SB 4 would have given local law enforcement the power to inquire about a person’s immigration status during routine police interactions with the public, including traffic stops. It also requires local law enforcement to comply with all requests from federal immigration authorities to hold local jail inmates suspected of living in the country illegally and creates civil as well as criminal penalties for elected officials enacting policies against SB 4.

Critics argue that the law encourages racial profiling, frays relations between police and immigrant communities, violates the First and Fourth Amendment and will breakup immigrant families. Proponents say the law will eliminate crime and remove criminals from the streets.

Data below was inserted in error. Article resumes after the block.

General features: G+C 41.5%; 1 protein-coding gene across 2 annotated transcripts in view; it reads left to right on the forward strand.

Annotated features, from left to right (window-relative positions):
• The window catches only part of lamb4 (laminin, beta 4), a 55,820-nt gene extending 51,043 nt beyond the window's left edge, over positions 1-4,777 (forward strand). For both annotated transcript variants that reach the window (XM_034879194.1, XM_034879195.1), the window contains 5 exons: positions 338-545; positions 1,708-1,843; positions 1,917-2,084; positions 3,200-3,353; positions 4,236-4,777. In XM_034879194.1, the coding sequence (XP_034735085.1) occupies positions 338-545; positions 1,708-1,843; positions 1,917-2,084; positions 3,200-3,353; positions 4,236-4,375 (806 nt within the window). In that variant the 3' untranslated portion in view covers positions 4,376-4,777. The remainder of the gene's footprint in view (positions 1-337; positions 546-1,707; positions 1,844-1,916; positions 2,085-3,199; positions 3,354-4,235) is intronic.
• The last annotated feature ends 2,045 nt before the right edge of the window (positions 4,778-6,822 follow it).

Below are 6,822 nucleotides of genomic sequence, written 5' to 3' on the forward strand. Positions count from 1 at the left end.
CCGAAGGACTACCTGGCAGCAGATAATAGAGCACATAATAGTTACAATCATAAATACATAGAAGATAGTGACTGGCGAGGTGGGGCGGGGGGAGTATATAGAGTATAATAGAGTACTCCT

ALSO READ: Advocacy groups brace for implementation of SB 4

Garcia’s ruling bars the state from implementing a provision of the law that would require local law enforcement to comply with so-called detainers federal authorities place on inmates suspected of illegal immigration. Travis County is the only county in Texas with such a policy.

Travis County Sheriff Sally Hernandez had been set to undo a policy that ignored most detainers that Immigration and Customs Enforcement places on inmates at the Travis County Jail. The ruling will allow her policy to remain in place for the time being.

“I am pleased by the court’s ruling today,” Hernandez said in an emailed statement. “I believe that local communities are stronger and safer when justice and security are a reality, not for some, but for all. I look forward to the ultimate resolution.”